The fall 2020 SAR In-Depth courses are all taught online so participants can join from anywhere. These courses offer one of the most unique ways to engage with leading scholars in a small group format. Explore the full fall line up here.
For the first time, SAR is also offering the option to register to receive the course recordings after the sessions are complete for people who are interested in the topics but who are unable to attend the online courses live.
Unearthing Violence: Archaeology in the Aftermath of the Tulsa Race Massacre
Next year will mark 100 years since the 1921 attack on Greenwood destroyed what was commonly known as Black Wall Street, one of the most prosperous Black communities in the early twentieth century. In the wake of renewed public interest in this story from the HBO series Watchmen and a long awaited search for mass graves, the nation is fixated on unearthing evidence of trauma and violence done to this historic community. However, a new collaborative archaeology project titled “Mapping Historical Trauma in Tulsa from 1921 to 2021” remains focused on finding signs of life and recovery in the aftermath of the massacre, as the Greenwood community rebuilt their homes, businesses and churches. They continue to fight against erasure and gentrification in the present day.
Today, most of the survivors of the Tulsa Race Massacre are gone but generations of descendant families, social justice activists, educators, civil servants and archaeologists have banded together to unearth another side of the story of Greenwood after the massacre. Tulsa offers a unique case study in community archaeology and restorative justice since descendants and modern day residents within the Historic Greenwood District are seeking justice for themselves using archaeology in all its forms to reclaim the story of Black Wall Street and find their own lost heritage and people.
Course Leader: Alicia Odewale
Dr. Alicia Odewale is an Assistant Professor of Anthropology at the University of Tulsa. She specializes in African Diaspora archaeology in the Caribbean and Southeastern United States. Since 2014 she has been researching archaeological sites related to Afro-Caribbean heritage on St. Croix, U.S. Virgin Islands but continues to research sites of African heritage in Oklahoma, Virginia, Arkansas, and Mississippi. While she researches both urban and rural sites of enslavement in St. Croix, her latest project is based in Tulsa and seeks to reanalyze historical evidence from the 1921 Tulsa Race Massacre. The work includes launching new archaeological investigations in the historic Greenwood district, and using radical mapping techniques to visualize the impact of the massacre through time on the landscape of Greenwood, utilizing a slow community-based approach. She has received awards and support from the American Anthropological Association, the National Science Foundation, the Society of Historical Archaeology, the Tulsa Race Massacre Centennial Commission, and the Digital Archaeological Archive of Comparative Slavery (DAACS). In addition to her role as faculty, she also serves as the director of the Historical Archaeology and Heritage Studies Laboratory at TU and serves as the co-creator of the Estate Little Princess Archaeological Field School in St. Croix that trains local students in archaeological methods and other STEM related skills for free.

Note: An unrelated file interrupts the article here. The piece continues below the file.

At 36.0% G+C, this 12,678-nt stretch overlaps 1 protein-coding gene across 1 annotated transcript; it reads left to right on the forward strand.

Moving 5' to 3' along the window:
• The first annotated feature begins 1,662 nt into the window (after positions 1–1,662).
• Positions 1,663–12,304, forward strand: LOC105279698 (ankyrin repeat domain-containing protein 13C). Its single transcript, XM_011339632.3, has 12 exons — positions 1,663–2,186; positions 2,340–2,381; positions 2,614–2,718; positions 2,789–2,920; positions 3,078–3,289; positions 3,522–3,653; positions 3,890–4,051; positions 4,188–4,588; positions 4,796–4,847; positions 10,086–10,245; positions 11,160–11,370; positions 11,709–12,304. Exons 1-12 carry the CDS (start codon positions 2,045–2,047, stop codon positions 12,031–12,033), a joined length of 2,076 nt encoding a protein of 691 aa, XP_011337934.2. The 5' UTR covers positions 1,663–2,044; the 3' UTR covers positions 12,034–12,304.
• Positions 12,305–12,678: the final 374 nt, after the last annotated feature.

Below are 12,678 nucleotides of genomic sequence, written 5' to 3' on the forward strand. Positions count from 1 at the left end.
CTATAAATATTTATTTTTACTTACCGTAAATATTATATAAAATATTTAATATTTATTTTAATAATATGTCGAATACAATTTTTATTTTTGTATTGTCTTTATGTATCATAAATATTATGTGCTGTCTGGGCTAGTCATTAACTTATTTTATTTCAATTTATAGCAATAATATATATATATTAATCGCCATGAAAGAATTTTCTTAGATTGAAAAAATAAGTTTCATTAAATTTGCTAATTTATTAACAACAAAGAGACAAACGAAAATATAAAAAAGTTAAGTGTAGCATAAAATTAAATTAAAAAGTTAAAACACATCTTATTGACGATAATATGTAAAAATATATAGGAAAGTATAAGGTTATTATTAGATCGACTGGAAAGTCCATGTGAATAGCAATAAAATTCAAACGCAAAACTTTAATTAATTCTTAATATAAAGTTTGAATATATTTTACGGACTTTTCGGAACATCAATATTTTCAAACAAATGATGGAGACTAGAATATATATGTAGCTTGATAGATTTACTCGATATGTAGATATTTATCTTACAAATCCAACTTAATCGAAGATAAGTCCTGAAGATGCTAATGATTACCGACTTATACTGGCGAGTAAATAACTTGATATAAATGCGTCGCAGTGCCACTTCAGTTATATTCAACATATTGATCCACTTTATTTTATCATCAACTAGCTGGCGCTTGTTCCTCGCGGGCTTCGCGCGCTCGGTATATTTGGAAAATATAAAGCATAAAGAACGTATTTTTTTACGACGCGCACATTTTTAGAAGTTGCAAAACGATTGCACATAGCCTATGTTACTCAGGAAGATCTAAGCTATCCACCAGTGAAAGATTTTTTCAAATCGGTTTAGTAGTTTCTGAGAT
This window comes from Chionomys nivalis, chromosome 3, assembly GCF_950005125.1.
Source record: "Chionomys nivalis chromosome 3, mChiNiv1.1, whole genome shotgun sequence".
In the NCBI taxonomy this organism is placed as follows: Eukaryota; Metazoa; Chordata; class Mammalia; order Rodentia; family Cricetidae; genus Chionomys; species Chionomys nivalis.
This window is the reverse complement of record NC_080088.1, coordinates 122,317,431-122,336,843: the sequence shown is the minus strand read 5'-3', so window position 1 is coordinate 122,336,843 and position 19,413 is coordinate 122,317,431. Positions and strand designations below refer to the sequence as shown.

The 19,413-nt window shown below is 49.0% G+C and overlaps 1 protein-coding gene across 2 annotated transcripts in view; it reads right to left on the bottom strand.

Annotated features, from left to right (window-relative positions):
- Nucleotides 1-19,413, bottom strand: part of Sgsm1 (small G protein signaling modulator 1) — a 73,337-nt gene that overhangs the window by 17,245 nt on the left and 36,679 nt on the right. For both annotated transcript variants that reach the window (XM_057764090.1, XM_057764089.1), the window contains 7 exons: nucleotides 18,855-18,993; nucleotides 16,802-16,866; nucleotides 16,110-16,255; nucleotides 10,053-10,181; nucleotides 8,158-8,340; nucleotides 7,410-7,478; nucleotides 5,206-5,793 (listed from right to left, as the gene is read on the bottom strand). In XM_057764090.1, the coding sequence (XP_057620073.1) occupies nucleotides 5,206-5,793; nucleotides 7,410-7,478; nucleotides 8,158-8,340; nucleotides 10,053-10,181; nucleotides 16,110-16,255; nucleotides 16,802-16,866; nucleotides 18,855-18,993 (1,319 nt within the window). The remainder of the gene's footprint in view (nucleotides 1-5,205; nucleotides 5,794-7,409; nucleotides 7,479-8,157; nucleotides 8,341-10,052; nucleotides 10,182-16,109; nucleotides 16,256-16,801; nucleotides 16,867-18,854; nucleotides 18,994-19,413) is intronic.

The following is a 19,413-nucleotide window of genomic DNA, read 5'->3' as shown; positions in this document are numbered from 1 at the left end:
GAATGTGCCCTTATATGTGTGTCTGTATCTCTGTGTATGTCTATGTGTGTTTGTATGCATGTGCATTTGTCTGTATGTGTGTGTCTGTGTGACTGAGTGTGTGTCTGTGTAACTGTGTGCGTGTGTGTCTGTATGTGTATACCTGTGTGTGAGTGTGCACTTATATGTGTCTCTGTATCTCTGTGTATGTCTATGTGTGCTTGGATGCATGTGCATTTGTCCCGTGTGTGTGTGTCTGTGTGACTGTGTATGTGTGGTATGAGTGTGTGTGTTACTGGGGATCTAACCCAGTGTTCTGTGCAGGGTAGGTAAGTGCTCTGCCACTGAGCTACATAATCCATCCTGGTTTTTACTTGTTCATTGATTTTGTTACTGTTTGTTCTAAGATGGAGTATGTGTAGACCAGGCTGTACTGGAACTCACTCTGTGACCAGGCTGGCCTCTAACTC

This course will take place across two sessions:
Tuesday, October 27, 2020 // 10:00 a.m. (Mountain Time) Session 1: Restorative Justice and Community Led Archaeology
Thursday, October 29, 2020 // 10:00 a.m. (Mountain Time) Session 2: Finding Signs of Life in the Aftermath of a Massacre
Cost: $100 for SAR members; $150 for non-members.
If you cannot take part in the live in-depth course, there is also a NEW option to register to receive the recorded course after the live sessions have taken place.
If you would like to become an SAR member and receive a discount to attend this class and other benefits, click here.